The more I talked about my debt issue to fellow entrepreneurs, the more I realized how common it is! Knowing that credit card debt is normal when you’re bootstrapping a business made me feel more confident and less like a failure.
I’m not saying you should go into debt and everything will be fine. I can’t promise that. So don’t take that story the wrong way!
How do you stay on track with tasks that build your biz?
I love this question!
There are a few systems I have that help me continue to work on tasks that grow my business. Trust me, it was a learning process but I’m closer to nailing it than ever.
- My mentor. My mom is my mentor (she’s mentored dozens of entrepreneurs in her career, and is a successful entrepreneur herself). We meet a few times a month for a few hours at a time and get down to business. We look very closely at all the numbers and determine what’s working, what’s not and what I need to focus on. Mentorship is crucial.
- Setting yearly and quarterly goals. This can be done with the help of a mentor, or not. For the last few years, I’ve planned out quarterly goals that support a yearly goal. I split each quarterly goal into very granular bite-sized tasks to get them done. If you put “Get 5 sponsors” on your to-do list, you’ll never do it. But if you put “Find XYZ company’s contact for sponsorship” that’s a lot easier to get done, then move to the next step. I write all of this out in a google doc that I look at every Sunday.
- Every Sunday, after I look at my quarterly goals, I then create specific tasks on my calendar. I carve out time for what I have to get done to keep my biz running and what I need to get done to keep my biz GROWING. It’s a hard balance to strike and it takes practice! If it’s not on your calendar, it doesn’t exist.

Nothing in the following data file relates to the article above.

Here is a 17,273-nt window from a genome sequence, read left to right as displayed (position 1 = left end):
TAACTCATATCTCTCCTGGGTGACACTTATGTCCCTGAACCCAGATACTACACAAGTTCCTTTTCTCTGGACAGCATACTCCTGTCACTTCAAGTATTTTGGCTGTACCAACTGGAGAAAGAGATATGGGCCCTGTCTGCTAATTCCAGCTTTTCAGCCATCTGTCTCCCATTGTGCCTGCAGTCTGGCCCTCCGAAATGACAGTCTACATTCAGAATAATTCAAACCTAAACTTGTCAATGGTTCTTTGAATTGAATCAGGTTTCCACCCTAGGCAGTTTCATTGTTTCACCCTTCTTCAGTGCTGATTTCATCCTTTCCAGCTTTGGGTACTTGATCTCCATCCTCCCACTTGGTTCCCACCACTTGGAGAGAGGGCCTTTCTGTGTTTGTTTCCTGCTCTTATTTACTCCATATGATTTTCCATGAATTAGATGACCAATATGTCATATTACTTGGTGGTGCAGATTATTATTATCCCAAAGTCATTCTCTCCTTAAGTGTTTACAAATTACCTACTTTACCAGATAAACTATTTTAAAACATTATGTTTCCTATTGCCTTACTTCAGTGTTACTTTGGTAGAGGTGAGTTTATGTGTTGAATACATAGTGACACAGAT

It’s not always perfect and I had learn what impacts my business an what doesn’t. My goals are rarely fully met because I set them high and slightly out of reach. But this is how I get it done. Have a plan, then have a plan to execute it!
How did you learn about how to build a website? I feel so lost.
This is one of those struggles no one told me about, and it only gets more complicated and more expensive as a business grows. Yay!
Workweek Lunch is built on a WordPress site. I use WP Engine to host it (it cost $30/month when I started, now it’s over $130/month) and I used Hover to purchase my domain (just $12).
WordPress is awesome because it’s made for people like me who don’t know how to code, but once your platform/product/business becomes more sophisticated, it’s tough to keep using. That’s kind of where I’m at right now.
But I highly recommend it for anyone starting out because it’s easy to set up and use, it’s affordable and their support is AMAZING.
Now, as Workweek Lunch becomes more advanced (and more profitable) I’ve actually hired a WordPress designer and developer to give Workweek Lunch a new look.
The main takeaway: you do not need a fancy, sophisticated website to have a successful content-based business. My site looks like total shit, but it’s home to a thriving 6-figure business and I haven’t really changed it in 3 years! In the beginning, the website just needs to function.
How do you maximize social media marketing and translate it to revenue?
I wish I had a sexier answer for this.
I maximize social media marketing by communicating my brand values and what I have to offer. Social media both attracts potential customers/gets them familiar with my brand AND acts as a sales channel.
Right now, obviously Instagram is my biggest social media marketing channel. I have 270,000 followers and nearly 20k daily story viewers at this point. But I’m working on expanding my community to Facebook, YouTube and Pinterest as well. Recently, I’ve started using Facebook and IG ads too.